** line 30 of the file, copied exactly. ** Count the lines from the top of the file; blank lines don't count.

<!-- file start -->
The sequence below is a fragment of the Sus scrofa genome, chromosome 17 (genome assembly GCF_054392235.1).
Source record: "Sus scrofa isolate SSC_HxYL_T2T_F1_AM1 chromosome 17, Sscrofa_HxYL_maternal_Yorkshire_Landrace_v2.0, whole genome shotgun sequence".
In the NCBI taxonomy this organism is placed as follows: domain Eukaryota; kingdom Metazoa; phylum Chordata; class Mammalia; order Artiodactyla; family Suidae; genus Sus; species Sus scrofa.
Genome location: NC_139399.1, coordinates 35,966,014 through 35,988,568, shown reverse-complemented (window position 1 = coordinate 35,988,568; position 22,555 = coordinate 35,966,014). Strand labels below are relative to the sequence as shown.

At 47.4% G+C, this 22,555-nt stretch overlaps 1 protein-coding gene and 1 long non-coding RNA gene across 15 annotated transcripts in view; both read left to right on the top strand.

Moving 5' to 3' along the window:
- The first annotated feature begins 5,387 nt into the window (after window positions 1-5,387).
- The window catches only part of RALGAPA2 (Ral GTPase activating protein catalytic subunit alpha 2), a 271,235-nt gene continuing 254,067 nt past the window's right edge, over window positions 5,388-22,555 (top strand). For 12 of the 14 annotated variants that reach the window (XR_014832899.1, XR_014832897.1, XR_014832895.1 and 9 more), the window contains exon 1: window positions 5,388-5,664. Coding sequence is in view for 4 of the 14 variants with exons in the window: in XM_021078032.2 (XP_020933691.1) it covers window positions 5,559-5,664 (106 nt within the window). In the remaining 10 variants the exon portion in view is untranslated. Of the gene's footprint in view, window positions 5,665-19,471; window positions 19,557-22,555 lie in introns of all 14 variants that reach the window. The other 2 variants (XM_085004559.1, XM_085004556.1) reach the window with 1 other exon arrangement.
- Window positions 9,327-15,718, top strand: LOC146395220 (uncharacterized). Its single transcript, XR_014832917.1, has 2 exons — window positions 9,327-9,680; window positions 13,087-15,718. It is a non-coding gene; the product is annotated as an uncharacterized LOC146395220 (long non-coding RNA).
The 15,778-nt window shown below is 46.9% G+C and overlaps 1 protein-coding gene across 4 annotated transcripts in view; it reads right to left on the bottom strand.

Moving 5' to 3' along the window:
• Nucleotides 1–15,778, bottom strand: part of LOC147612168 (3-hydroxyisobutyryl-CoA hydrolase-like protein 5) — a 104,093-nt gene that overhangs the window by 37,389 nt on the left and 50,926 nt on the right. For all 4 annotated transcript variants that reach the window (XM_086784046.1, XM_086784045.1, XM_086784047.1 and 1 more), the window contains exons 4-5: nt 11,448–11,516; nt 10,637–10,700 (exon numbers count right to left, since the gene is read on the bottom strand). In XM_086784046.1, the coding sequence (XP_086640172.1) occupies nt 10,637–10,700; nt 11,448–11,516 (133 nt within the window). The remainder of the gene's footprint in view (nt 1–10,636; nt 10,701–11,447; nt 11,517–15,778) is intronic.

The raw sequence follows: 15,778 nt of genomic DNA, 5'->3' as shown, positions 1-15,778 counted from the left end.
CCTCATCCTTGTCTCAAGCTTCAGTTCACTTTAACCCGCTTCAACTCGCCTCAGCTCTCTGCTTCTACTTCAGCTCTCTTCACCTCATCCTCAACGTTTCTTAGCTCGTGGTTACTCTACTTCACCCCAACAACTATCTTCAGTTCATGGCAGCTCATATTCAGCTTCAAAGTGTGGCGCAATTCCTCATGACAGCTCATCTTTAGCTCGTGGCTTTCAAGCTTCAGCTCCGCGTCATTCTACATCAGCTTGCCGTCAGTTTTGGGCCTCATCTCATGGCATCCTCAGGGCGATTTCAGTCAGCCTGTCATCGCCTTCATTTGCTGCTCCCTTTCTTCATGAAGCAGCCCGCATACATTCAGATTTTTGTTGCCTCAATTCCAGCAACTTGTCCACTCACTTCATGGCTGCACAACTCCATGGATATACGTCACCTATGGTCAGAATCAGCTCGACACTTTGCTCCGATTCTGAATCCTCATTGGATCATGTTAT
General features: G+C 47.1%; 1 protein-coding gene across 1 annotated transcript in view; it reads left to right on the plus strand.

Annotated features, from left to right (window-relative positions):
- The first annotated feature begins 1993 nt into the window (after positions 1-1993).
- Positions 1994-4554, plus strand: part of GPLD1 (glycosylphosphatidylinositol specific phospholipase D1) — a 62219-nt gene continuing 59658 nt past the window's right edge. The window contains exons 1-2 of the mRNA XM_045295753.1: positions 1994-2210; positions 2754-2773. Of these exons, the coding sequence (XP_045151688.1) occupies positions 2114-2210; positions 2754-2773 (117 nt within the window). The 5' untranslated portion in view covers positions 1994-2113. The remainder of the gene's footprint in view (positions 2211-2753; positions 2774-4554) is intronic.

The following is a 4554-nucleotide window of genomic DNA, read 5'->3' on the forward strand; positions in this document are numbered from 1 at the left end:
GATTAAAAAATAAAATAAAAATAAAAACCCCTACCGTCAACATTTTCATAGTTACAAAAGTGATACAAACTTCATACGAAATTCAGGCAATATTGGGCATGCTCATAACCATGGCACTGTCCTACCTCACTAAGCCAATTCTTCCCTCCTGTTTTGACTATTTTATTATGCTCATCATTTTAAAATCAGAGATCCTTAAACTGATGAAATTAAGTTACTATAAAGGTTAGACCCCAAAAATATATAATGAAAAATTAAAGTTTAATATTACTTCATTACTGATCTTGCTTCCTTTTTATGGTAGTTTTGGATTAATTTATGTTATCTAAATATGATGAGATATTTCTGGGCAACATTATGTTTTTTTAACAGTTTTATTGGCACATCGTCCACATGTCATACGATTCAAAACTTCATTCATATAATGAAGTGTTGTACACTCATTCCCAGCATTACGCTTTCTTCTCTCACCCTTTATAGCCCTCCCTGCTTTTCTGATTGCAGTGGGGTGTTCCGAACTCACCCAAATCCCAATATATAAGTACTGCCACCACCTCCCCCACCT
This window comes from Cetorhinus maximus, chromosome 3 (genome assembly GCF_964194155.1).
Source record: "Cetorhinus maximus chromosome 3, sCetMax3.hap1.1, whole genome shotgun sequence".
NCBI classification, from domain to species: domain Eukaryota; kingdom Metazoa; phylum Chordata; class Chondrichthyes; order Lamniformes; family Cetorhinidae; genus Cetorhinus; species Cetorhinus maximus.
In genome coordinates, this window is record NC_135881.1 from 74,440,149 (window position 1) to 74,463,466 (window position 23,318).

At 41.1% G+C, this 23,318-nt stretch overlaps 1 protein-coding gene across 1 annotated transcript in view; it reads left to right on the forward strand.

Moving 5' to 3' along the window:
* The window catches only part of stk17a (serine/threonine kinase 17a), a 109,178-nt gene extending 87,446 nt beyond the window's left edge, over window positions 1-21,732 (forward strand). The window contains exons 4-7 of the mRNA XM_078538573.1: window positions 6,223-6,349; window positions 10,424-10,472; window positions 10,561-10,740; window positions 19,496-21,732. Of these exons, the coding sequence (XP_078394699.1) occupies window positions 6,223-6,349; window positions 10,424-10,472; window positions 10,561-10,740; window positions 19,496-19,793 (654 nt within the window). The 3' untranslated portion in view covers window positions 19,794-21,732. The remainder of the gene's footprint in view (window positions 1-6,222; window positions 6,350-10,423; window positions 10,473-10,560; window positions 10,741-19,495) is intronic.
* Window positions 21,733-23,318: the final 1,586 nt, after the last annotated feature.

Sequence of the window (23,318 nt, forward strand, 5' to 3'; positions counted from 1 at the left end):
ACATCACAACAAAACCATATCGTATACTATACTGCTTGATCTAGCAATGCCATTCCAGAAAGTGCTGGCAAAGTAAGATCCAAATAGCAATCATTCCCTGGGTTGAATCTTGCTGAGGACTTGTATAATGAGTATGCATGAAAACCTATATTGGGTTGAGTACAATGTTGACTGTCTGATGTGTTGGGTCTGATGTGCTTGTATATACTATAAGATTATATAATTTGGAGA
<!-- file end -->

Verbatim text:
ACATCACAACAAAACCATATCGTATACTATACTGCTTGATCTAGCAATGCCATTCCAGAAAGTGCTGGCAAAGTAAGATCCAAATAGCAATCATTCCCTGGGTTGAATCTTGCTGAGGACTTGTATAATGAGTATGCATGAAAACCTATATTGGGTTGAGTACAATGTTGACTGTCTGATGTGTTGGGTCTGATGTGCTTGTATATACTATAAGATTATATAATTTGGAGA